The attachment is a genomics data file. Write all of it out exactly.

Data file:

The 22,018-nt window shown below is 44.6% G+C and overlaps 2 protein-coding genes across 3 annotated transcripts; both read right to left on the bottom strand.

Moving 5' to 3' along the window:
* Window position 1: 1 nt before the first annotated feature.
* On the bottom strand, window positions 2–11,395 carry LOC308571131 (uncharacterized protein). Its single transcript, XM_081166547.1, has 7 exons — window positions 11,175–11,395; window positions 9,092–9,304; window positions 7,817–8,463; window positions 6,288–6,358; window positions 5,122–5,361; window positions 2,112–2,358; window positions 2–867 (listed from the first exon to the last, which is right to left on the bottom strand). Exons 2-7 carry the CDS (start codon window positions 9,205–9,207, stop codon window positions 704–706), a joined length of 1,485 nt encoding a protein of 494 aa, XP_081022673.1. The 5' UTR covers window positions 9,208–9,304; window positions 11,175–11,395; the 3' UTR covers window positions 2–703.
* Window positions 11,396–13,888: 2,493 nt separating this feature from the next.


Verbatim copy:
The 22,018-nt window shown below is 44.6% G+C and overlaps 2 protein-coding genes across 3 annotated transcripts; both read right to left on the bottom strand.

Moving 5' to 3' along the window:
* Window position 1: 1 nt before the first annotated feature.
* On the bottom strand, window positions 2–11,395 carry LOC308571131 (uncharacterized protein). Its single transcript, XM_081166547.1, has 7 exons — window positions 11,175–11,395; window positions 9,092–9,304; window positions 7,817–8,463; window positions 6,288–6,358; window positions 5,122–5,361; window positions 2,112–2,358; window positions 2–867 (listed from the first exon to the last, which is right to left on the bottom strand). Exons 2-7 carry the CDS (start codon window positions 9,205–9,207, stop codon window positions 704–706), a joined length of 1,485 nt encoding a protein of 494 aa, XP_081022673.1. The 5' UTR covers window positions 9,208–9,304; window positions 11,175–11,395; the 3' UTR covers window positions 2–703.
* Window positions 11,396–13,888: 2,493 nt separating this feature from the next.